Under the bandages King Tut is all man

AN ANCIENT riddle of the sands has been solved by modern hospital technology. The mummified remains of King Tutankhamun have been found to be, let us say, intact.

When a team from Liverpool University X-rayed the body in 1968, about 3,300 years after the 19-year-old king’s death, they could find no sign of his penis. There was speculation that it had been stolen and sold to a private collector. There are people who do collect such things. But Zahi Hawass, head of Egypt’s Supreme Council of Antiquities, discovered the missing member using a hospital CT scanner during a recent study of the remains.

What was feared lost was where it should have been. “It has always been there,” Professor Hawass told the Australian Broadcasting Corporation this week. “I found it during the scan when the mummy was lifted; it lay loose in the sand around the king’s body.”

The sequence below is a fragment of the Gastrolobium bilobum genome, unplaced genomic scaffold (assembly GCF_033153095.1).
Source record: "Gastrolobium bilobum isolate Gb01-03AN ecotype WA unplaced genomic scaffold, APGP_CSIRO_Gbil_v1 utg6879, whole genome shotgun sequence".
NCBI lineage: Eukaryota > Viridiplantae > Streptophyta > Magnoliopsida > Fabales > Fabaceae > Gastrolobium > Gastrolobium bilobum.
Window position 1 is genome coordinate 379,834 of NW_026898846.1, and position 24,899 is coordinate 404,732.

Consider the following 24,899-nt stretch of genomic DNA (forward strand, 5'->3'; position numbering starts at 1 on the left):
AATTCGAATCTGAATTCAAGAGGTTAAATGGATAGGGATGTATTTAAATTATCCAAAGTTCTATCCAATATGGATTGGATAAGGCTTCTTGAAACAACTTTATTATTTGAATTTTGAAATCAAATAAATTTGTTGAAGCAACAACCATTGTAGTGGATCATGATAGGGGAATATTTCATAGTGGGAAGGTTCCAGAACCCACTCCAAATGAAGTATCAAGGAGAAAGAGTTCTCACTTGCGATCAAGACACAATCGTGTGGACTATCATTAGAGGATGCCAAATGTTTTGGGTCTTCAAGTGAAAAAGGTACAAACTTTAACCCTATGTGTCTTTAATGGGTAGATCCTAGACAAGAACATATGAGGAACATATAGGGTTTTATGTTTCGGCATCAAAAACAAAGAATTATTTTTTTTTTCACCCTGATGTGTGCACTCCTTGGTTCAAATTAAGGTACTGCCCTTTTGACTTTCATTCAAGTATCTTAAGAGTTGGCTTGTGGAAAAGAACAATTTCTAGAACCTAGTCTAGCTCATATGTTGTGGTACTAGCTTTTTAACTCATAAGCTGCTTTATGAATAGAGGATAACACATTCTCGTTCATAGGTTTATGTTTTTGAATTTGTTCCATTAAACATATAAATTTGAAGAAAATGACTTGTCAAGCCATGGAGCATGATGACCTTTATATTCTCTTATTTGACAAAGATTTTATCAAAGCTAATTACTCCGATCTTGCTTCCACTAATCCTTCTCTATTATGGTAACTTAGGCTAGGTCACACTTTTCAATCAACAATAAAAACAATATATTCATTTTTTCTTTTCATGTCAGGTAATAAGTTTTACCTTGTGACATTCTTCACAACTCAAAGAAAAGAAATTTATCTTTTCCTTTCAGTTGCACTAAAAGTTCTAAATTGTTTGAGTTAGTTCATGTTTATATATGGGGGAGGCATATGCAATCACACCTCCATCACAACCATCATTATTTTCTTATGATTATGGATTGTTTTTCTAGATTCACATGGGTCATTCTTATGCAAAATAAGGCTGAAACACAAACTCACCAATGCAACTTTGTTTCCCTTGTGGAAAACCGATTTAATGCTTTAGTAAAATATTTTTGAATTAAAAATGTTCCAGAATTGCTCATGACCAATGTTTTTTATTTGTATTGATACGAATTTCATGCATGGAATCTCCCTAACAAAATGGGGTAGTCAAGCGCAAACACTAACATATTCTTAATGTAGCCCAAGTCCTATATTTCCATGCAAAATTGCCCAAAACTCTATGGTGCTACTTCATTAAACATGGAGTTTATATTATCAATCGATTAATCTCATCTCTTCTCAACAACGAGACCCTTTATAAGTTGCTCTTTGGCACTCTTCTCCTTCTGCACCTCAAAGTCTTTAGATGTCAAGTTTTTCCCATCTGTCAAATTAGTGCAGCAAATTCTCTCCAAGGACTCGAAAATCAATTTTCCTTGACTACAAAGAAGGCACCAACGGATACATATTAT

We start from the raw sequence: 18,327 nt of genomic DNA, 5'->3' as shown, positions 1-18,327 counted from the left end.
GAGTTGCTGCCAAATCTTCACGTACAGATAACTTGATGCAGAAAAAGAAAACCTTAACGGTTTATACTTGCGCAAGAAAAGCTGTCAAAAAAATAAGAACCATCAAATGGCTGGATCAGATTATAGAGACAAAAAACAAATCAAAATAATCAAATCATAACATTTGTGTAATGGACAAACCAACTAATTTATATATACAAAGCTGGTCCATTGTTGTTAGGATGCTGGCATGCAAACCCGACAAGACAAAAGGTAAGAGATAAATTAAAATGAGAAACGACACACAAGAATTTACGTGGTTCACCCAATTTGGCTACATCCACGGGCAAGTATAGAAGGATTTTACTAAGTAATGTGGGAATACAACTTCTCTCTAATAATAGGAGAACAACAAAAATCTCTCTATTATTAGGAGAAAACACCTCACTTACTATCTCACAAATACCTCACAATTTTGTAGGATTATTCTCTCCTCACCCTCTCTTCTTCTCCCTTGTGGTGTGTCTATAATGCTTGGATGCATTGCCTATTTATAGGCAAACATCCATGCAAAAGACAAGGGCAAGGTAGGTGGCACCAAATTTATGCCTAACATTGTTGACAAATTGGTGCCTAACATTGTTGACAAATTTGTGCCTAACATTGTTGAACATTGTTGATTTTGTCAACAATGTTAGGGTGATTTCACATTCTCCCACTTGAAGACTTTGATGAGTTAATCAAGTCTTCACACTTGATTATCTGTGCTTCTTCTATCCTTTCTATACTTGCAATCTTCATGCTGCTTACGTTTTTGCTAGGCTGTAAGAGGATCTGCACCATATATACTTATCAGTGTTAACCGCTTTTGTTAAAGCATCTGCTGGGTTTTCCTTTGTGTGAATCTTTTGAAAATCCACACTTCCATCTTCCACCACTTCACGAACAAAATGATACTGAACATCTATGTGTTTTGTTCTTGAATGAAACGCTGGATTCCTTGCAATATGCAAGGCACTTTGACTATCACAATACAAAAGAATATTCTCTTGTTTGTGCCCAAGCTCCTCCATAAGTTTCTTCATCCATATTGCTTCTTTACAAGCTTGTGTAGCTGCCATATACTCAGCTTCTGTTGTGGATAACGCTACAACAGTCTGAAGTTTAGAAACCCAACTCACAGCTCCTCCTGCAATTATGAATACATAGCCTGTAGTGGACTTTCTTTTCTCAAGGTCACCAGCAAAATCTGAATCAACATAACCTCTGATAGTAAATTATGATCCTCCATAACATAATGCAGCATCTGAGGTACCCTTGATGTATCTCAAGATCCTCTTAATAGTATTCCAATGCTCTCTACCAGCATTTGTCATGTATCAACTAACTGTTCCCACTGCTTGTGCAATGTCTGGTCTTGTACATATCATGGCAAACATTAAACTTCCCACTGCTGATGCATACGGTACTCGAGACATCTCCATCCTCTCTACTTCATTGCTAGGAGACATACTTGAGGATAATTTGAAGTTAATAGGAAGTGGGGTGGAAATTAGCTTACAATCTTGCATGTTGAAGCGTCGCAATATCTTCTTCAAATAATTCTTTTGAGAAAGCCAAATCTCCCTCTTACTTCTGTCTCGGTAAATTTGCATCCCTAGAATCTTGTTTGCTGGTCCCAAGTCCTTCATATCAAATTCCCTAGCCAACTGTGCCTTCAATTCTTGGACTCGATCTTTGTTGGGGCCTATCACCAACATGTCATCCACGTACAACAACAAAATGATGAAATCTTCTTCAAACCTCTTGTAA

All matters appeared intact when King Tut was first removed from his tomb by the Times-sponsored archaeologist Howard Carter in 1922, and photographed by Harry Burton, the official cameraman. Dr Eduard Egarter Vigl, a mummy expert and a member of the recent scanning team, explained yesterday: “The pharaoh’s sex organ is clearly visible in Burton’s pictures; all was normal in King Tut. The penis is a highly vascularised organ and shrinks when it is mummified.

Actually, King Tut has been flattered by the embalmers’ work.”

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